An artist is walking around the streets of İstanbul carrying a portrait of jailed Turkish philanthropist Osman Kavala, to protest his extended imprisonment, Turkish Minute reported, citing the Artı Gerçek news website.
Ateş Alpar said his aim was to draw attention to the unlawful imprisonment of Kavala, a 64-year-old philanthropist and businessman who has been in jail without a conviction for any crime for four years.
By taking Kavala’s portrait to İstanbul’s streets, Alpar is highlighting how Kavala was stripped of his freedom of movement by being jailed.
“Osman Kavala is moving around among us. He carries universal values in the streets where gentrification and the looting of cultural legacy are glorified. His smile undermines the very unlawfulness that prevents him from walking freely in the streets,” Alpar said.
Kavala faces a potential sentence of life in prison for allegedly trying to overthrow the government of President Recep Tayyip Erdoğan in a July 2016 coup attempt. He also is charged with espionage.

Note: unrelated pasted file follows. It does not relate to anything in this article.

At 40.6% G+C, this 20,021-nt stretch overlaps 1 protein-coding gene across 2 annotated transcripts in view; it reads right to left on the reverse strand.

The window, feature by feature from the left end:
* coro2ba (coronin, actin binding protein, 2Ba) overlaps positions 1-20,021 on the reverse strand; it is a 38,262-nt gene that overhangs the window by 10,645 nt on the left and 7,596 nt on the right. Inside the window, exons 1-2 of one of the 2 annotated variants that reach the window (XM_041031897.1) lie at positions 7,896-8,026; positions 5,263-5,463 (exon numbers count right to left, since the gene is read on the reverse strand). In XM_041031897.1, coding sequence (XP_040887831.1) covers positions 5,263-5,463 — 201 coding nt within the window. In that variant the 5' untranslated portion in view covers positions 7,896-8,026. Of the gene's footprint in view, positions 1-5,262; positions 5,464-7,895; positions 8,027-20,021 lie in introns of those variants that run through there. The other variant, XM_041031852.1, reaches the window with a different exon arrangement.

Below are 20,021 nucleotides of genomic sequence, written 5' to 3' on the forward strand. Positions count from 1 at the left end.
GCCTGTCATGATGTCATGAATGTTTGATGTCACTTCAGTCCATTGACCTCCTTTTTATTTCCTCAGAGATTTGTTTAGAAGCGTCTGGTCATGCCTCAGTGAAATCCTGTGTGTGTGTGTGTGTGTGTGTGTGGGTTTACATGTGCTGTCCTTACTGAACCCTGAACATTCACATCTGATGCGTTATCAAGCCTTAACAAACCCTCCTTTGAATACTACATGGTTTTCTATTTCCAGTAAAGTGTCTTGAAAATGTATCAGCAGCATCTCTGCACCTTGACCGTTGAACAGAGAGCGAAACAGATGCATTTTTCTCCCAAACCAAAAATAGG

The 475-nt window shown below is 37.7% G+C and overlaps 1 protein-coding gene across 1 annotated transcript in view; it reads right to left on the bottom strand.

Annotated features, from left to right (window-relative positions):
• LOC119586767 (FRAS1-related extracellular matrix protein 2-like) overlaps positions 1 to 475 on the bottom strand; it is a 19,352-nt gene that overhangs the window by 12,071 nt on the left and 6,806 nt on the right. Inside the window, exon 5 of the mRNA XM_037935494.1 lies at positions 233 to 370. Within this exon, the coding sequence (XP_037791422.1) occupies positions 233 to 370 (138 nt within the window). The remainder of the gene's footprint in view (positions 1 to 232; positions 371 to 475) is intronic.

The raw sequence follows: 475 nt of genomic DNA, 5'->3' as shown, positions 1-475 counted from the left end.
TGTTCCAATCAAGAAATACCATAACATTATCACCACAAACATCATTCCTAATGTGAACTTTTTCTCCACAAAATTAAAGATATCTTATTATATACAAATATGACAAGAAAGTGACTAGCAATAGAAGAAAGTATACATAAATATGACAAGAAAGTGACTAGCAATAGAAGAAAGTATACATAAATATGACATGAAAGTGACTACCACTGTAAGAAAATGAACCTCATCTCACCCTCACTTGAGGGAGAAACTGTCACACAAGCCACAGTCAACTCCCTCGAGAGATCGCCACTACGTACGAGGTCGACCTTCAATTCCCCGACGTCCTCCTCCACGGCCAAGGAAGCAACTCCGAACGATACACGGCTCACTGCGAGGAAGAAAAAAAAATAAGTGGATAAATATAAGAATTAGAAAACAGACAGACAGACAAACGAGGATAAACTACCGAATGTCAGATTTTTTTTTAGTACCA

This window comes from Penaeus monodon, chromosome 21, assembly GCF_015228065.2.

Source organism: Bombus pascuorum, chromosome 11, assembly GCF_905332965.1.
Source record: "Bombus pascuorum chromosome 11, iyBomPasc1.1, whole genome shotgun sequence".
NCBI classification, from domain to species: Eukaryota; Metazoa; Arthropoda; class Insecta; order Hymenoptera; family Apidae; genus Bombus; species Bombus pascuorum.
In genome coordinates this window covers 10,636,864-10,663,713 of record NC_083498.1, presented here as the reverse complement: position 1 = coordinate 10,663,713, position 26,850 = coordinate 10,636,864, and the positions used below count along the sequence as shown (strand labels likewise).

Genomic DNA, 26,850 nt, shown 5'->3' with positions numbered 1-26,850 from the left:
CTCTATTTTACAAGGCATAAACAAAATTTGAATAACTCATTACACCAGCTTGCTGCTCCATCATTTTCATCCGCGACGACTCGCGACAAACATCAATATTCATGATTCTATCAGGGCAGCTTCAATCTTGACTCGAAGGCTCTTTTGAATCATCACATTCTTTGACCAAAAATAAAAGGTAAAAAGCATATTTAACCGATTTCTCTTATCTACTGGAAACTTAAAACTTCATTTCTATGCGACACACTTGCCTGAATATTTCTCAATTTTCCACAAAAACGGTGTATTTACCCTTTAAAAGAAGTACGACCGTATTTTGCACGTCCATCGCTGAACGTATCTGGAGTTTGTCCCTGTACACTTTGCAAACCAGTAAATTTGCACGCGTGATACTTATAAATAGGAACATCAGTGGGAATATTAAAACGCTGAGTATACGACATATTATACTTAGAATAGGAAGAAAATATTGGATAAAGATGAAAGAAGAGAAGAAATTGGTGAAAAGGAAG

He remains behind bars despite six court rulings and one interim resolution by the CoE Committee of Ministers defining his detention as arbitrary and strongly urging the authorities to ensure the his immediate release.
“As he moves through the crowds … he walks on the pavement of the multicultural and rich geography that constitutes the very fabric of İstanbul. He breathes in the air, melting into the scent of simits, tea and home cooked meals. He blends into the rhythms, sorrows and laughter of the city from his cell,” Alpar added.
Supporters view Kavala as an innocent symbol of Erdoğan’s growing intolerance of political dissent since surviving a failed military putsch in 2016.
But Erdoğan accuses Kavala of financing a wave of 2013 anti-government protests and then playing a role in the coup attempt.
The ECtHR ruled in December 2019 that the prolonged pretrial detention of Kavala was in violation of the European Convention on Human Rights and ordered his immediate release. But Turkey has failed to abide by the ruling despite repeated calls by the Council of Europe’s Committee of Ministers.